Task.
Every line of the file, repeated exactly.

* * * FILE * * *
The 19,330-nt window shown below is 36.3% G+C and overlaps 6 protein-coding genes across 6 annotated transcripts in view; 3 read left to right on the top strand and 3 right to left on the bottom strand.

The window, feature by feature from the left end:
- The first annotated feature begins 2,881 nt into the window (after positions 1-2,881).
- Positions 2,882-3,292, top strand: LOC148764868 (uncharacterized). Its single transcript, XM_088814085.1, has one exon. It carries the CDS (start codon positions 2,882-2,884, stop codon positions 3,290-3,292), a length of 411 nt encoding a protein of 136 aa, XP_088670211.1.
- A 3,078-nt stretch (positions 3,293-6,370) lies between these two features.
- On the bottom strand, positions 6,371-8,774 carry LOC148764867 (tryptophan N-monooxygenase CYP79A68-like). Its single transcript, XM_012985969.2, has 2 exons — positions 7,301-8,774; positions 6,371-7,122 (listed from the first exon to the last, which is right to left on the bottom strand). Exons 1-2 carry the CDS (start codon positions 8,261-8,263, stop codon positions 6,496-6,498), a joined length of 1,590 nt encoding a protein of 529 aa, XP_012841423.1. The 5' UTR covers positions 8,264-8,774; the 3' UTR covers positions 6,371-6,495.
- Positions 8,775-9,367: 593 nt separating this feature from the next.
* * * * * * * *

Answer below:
The 19,330-nt window shown below is 36.3% G+C and overlaps 6 protein-coding genes across 6 annotated transcripts in view; 3 read left to right on the top strand and 3 right to left on the bottom strand.

The window, feature by feature from the left end:
- The first annotated feature begins 2,881 nt into the window (after positions 1-2,881).
- Positions 2,882-3,292, top strand: LOC148764868 (uncharacterized). Its single transcript, XM_088814085.1, has one exon. It carries the CDS (start codon positions 2,882-2,884, stop codon positions 3,290-3,292), a length of 411 nt encoding a protein of 136 aa, XP_088670211.1.
- A 3,078-nt stretch (positions 3,293-6,370) lies between these two features.
- On the bottom strand, positions 6,371-8,774 carry LOC148764867 (tryptophan N-monooxygenase CYP79A68-like). Its single transcript, XM_012985969.2, has 2 exons — positions 7,301-8,774; positions 6,371-7,122 (listed from the first exon to the last, which is right to left on the bottom strand). Exons 1-2 carry the CDS (start codon positions 8,261-8,263, stop codon positions 6,496-6,498), a joined length of 1,590 nt encoding a protein of 529 aa, XP_012841423.1. The 5' UTR covers positions 8,264-8,774; the 3' UTR covers positions 6,371-6,495.
- Positions 8,775-9,367: 593 nt separating this feature from the next.